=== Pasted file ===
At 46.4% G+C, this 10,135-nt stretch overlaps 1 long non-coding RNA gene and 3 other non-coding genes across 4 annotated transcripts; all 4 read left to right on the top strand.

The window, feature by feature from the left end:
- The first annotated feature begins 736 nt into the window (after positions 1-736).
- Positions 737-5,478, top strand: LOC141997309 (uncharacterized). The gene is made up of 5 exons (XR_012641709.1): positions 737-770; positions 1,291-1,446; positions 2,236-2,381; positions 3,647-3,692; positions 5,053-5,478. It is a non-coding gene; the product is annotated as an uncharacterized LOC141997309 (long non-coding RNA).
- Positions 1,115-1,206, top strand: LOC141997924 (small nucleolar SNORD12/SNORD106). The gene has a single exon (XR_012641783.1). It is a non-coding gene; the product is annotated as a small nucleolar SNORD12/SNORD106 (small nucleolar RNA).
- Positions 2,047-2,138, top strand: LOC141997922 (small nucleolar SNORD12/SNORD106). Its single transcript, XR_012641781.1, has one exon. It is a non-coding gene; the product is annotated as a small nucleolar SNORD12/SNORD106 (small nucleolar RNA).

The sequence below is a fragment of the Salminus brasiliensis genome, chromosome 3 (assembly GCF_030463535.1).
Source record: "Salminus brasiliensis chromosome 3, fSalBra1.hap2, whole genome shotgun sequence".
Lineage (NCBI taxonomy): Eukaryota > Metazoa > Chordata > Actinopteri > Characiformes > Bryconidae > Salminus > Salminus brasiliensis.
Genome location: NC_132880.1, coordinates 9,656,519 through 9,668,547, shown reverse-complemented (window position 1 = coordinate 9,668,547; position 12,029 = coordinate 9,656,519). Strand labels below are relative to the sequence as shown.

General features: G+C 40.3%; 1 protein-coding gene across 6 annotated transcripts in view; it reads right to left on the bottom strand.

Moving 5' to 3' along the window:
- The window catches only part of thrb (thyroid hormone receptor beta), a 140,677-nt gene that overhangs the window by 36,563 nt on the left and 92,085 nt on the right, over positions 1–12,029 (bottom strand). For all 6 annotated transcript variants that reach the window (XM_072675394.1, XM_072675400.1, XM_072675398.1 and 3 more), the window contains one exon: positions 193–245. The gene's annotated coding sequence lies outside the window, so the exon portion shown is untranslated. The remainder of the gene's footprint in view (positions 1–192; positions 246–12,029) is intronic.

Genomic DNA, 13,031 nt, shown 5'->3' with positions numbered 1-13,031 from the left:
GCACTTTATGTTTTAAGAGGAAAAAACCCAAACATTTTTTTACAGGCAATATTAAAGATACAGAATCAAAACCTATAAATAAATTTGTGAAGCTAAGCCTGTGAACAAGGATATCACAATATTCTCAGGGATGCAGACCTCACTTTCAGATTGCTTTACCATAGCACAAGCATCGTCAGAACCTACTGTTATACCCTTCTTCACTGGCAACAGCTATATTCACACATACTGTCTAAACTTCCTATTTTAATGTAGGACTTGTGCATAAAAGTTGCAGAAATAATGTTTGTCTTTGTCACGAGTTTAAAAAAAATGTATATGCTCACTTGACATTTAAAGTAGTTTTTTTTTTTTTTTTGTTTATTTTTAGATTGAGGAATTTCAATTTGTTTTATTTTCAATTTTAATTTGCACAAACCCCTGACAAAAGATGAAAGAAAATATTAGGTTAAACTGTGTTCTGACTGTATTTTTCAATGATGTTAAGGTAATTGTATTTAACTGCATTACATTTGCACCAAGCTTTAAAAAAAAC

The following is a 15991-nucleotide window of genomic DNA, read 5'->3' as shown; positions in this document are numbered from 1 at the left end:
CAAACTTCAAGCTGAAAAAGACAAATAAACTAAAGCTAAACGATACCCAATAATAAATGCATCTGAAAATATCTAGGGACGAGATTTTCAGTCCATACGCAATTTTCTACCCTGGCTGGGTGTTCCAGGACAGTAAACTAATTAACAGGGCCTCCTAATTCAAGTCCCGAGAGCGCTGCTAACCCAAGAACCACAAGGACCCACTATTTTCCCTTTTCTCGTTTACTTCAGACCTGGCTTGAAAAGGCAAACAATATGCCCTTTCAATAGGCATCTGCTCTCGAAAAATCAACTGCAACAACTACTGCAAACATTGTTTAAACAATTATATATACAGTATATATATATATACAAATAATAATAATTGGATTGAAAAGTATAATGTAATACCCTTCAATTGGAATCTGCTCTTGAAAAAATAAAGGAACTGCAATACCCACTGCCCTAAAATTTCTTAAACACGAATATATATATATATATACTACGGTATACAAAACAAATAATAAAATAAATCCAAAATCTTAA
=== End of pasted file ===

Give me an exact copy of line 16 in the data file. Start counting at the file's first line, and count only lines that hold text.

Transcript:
The following is a 15991-nucleotide window of genomic DNA, read 5'->3' as shown; positions in this document are numbered from 1 at the left end: